BDL's 2017-18 Season Previews: Utah Jazz, filling Gordon Hayward's void

The 2017 offseason was the wildest in NBA history. LeBron James and Kyrie Irving are now Eastern Conference rivals. Out West, Chris Paul joined James Harden, while Paul George and Carmelo Anthony united with Russell Westbrook. Ten recent AllStars changed uniforms, and we haven’t even gotten to Kevin Durant’s strange summer, so let’s get to previewing. The 2017-18 NBA season is finally upon us.

Ricky Rubio replaces George Hill at the helm of the Utah Jazz offense. (AP)
Ricky Rubio replaces George Hill at the helm of the Utah Jazz offense. (AP)


2016-17 finish: 51-31, lost in the second round
Offensive rating: 107.4 (12th)
Defensive rating: 102.7 (3rd)

Additions: Ricky Rubio, Thabo Sefolosha, Jonas Jerebko, Donovan Mitchell, Ekpe Udoh, Tony Bradley, Royce O’Neale
Subtractions: Gordon Hayward, George Hill, Boris Diaw, Trey Lyles, Jeff Withey, Shelvin Mack

Did the summer help at all?

It wasn’t great. It wasn’t all bad, either. The Jazz lost Hayward to the Boston Celtics in free agency, which fueled some bitterness from players and fans alike. Then, Utah GM Dennis Lindsey laced up his shoes and got to work filling the void left by an All-Star who excelled at one of the league’s most vital positions, and the result was a decent patchwork job that should keep the Jazz in playoff contention.

Even before Hayward’s exit, Lindsey made a few moves, swapping a protected 2018 first-round pick for Rubio and trading three picks between Nos. 24 and 42 this year for the right to steal Mitchell in the late lottery and select Rudy Gobert’s newest understudy, Tony Bradley, at the end of the first round.

Those moves made Hill and Mack expendable, revamping the guard position. Hill’s two-way production isn’t so easily replaceable. He was a gem before injuries slowed him in the second half of last year. Still, Rubio is a better playmaker and equally adequate defender, and Mitchell — considered by many a diamond in the draft rough — can make up some of the scoring that left with Hill.

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Sefolosha and Udoh bring more defensive reinforcements on the wing and in the post, which, along with Gobert’s omniscient presence, should put the Jazz in the running for the league’s best defense.

Rodney Hood will have to pick up Hayward’s scoring slack, and he’ll be motivated in a contract year. Utah invested heavily in Joe Ingles stock with a four-year, $52 million extension, so the Jazz better hope his increased minutes and broad skill-set offset some of Hayward’s non-scoring contributions. And while the Jerebko signing didn’t turn heads, his energy and versatility can change games, too.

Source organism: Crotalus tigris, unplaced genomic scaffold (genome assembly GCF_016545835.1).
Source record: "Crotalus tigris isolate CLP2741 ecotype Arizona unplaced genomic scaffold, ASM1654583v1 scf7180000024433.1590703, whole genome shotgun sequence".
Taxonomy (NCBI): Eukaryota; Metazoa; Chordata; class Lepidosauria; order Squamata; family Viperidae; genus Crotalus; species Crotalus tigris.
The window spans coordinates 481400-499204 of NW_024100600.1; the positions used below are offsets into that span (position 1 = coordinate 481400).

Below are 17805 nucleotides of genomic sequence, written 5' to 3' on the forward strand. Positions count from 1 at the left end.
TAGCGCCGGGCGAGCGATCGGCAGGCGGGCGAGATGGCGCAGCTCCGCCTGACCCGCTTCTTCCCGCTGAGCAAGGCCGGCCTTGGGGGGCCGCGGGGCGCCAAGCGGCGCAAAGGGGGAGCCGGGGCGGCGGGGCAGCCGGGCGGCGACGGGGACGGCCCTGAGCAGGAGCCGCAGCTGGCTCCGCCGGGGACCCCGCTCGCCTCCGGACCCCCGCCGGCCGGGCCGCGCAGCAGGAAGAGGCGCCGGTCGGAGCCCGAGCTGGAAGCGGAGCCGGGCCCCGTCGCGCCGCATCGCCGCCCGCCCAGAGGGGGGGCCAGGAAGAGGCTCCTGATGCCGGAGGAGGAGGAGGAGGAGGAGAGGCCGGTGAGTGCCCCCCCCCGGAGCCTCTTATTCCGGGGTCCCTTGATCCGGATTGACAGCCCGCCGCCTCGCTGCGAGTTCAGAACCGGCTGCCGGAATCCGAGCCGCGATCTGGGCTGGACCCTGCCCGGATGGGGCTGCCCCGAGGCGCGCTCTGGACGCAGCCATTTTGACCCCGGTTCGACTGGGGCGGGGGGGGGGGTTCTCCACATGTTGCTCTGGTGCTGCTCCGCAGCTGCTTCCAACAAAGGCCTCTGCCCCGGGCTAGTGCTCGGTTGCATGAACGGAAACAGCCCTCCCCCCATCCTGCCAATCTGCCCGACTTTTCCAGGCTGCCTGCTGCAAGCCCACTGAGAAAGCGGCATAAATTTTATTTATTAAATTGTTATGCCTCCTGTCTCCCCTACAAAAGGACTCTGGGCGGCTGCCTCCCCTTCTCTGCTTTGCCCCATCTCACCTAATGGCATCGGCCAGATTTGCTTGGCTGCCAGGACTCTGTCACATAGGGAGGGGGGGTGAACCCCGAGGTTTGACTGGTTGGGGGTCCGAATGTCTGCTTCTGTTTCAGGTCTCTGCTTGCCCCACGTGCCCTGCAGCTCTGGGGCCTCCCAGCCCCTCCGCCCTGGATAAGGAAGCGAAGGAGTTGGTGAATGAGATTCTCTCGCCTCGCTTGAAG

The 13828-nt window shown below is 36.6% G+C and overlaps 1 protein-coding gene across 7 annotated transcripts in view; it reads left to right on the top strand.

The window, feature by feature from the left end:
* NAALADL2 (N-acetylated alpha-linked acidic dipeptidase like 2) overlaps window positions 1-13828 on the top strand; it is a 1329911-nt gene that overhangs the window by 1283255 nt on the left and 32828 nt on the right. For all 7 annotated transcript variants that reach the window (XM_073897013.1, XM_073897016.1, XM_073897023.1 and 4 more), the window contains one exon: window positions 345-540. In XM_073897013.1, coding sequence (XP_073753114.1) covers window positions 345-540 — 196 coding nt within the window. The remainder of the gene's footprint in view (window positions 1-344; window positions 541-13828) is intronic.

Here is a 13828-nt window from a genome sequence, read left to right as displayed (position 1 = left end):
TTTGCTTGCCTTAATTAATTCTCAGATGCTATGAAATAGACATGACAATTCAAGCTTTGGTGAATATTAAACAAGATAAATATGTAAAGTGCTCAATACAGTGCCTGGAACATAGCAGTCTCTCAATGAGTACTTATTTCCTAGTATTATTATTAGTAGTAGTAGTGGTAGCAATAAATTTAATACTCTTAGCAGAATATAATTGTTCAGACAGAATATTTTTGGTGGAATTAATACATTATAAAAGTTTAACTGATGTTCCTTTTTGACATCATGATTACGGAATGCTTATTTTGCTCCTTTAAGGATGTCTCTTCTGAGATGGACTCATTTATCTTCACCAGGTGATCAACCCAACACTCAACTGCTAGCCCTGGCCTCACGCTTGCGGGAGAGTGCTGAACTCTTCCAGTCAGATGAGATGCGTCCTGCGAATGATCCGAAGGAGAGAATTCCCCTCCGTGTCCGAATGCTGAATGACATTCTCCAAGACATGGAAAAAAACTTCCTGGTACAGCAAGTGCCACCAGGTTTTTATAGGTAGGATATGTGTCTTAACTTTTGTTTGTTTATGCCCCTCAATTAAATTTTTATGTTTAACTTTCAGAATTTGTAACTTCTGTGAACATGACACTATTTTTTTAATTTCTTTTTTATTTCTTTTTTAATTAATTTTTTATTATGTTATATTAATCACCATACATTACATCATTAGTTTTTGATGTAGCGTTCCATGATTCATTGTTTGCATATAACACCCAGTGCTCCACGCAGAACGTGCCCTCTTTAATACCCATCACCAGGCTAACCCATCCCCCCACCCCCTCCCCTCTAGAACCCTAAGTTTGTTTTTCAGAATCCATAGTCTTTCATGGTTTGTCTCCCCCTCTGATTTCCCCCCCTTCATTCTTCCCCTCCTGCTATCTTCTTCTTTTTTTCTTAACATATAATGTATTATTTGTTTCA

The Jazz also bid adieu to Diaw, who wasn’t quite who they hoped he would be as a floor-stretching, playmaking big, but he still started nine of the team’s 11 playoff games this past spring. That probably means more minutes for Joe Johnson at the power forward position, which isn’t such a bad thing.

Add it all up, and while the Jazz lost two of their top scorers, best playmakers and sharpest shooters, they’ve doubled down on what was already a slow-paced team, transforming into an early 2000s retro squad that will rely on smothering defense to negate what will be at best an average offensive rating.

The Jazz will need contributions from up and down the roster to replace Gordon Hayward. (AP)
The Jazz will need contributions from up and down the roster to replace Gordon Hayward. (AP)

Best-case scenario: A motivated Gobert’s “Go Go Gadget” arms wreak havoc on defense, and the Frenchman gobbles up Rubio lobs like they’re escargot. Hood pushes his scoring average close to 20. Ingles, Johnson, Sefolosha, Jerebko, Mitchell and Alec Burks shoot the lights out. Dante Exum emerges from the forgotten. Their defensive rating drops below a point per possession. And Utah isn’t worse for wear without Hayward, still winning 60 percent of the time and seeking a first-round upset.

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If everything falls apart: Major minutes for non-shooters Rubio and Derrick Favors leave little room for Gobert to operate as a rolling monster. Hood can’t handle increased playmaking responsibility. Father time adds a 36-year-old Johnson to his list of victories. Ingles isn’t worth the expanded role on an eight-figure salary. Mitchell doesn’t come as advertised. Exum remains a mystery. Nobody can shoot. And the Jazz offense is so bad that no amount of defensive ability can make this a playoff team.

Best guess at a record: 43-39

Read all of Ball Don’t Lie’s 2017-18 NBA Season Previews:


Atlanta HawksBoston CelticsBrooklyn NetsCharlotte HornetsChicago BullsCleveland CavaliersDetroit PistonsIndiana PacersMiami HeatMilwaukee BucksNew York KnicksOrlando MagicPhiladelphia 76ersToronto RaptorsWashington Wizards


Dallas MavericksDenver NuggetsGolden State WarriorsHouston RocketsLos Angeles ClippersLos Angeles LakersMemphis GrizzliesMinnesota TimberwolvesNew Orleans PelicansOklahoma City ThunderPhoenix SunsPortland Trail BlazersSacramento KingsSan Antonio SpursUtah Jazz

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Ben Rohrbach is a contributor for Ball Don’t Lie and Shutdown Corner on Yahoo Sports. Have a tip? Email him at or follow him on Twitter!